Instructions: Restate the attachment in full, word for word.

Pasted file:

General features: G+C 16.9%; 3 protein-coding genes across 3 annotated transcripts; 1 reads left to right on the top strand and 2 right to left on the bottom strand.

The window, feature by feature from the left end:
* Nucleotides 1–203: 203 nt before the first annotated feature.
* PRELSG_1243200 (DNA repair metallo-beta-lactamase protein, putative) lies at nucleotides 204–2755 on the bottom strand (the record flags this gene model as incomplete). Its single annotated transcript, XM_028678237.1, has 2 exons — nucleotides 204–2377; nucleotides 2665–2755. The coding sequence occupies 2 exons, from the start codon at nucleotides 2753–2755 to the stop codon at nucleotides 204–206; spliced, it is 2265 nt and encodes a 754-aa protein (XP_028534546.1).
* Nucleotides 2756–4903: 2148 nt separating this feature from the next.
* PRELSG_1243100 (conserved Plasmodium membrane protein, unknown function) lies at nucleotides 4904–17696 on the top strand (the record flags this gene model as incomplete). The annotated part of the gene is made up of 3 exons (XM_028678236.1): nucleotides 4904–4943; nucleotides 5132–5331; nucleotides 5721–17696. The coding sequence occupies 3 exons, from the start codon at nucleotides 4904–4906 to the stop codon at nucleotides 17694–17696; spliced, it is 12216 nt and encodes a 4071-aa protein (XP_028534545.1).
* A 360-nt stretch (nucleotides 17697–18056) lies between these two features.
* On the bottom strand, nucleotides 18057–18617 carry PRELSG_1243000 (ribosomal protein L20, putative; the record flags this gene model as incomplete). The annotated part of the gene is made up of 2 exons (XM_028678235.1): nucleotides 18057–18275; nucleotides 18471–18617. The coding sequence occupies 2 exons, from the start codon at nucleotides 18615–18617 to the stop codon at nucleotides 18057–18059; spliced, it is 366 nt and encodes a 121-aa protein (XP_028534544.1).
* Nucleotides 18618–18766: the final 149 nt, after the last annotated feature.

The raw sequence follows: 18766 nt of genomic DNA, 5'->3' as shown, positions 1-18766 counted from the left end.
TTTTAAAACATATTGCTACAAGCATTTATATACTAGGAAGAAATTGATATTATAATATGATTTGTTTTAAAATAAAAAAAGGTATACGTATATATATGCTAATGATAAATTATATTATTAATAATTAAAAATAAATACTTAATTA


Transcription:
General features: G+C 16.9%; 3 protein-coding genes across 3 annotated transcripts; 1 reads left to right on the top strand and 2 right to left on the bottom strand.

The window, feature by feature from the left end:
* Nucleotides 1–203: 203 nt before the first annotated feature.
* PRELSG_1243200 (DNA repair metallo-beta-lactamase protein, putative) lies at nucleotides 204–2755 on the bottom strand (the record flags this gene model as incomplete). Its single annotated transcript, XM_028678237.1, has 2 exons — nucleotides 204–2377; nucleotides 2665–2755. The coding sequence occupies 2 exons, from the start codon at nucleotides 2753–2755 to the stop codon at nucleotides 204–206; spliced, it is 2265 nt and encodes a 754-aa protein (XP_028534546.1).
* Nucleotides 2756–4903: 2148 nt separating this feature from the next.
* PRELSG_1243100 (conserved Plasmodium membrane protein, unknown function) lies at nucleotides 4904–17696 on the top strand (the record flags this gene model as incomplete). The annotated part of the gene is made up of 3 exons (XM_028678236.1): nucleotides 4904–4943; nucleotides 5132–5331; nucleotides 5721–17696. The coding sequence occupies 3 exons, from the start codon at nucleotides 4904–4906 to the stop codon at nucleotides 17694–17696; spliced, it is 12216 nt and encodes a 4071-aa protein (XP_028534545.1).
* A 360-nt stretch (nucleotides 17697–18056) lies between these two features.
* On the bottom strand, nucleotides 18057–18617 carry PRELSG_1243000 (ribosomal protein L20, putative; the record flags this gene model as incomplete). The annotated part of the gene is made up of 2 exons (XM_028678235.1): nucleotides 18057–18275; nucleotides 18471–18617. The coding sequence occupies 2 exons, from the start codon at nucleotides 18615–18617 to the stop codon at nucleotides 18057–18059; spliced, it is 366 nt and encodes a 121-aa protein (XP_028534544.1).
* Nucleotides 18618–18766: the final 149 nt, after the last annotated feature.

The raw sequence follows: 18766 nt of genomic DNA, 5'->3' as shown, positions 1-18766 counted from the left end.
TTTTAAAACATATTGCTACAAGCATTTATATACTAGGAAGAAATTGATATTATAATATGATTTGTTTTAAAATAAAAAAAGGTATACGTATATATATGCTAATGATAAATTATATTATTAATAATTAAAAATAAATACTTAATTA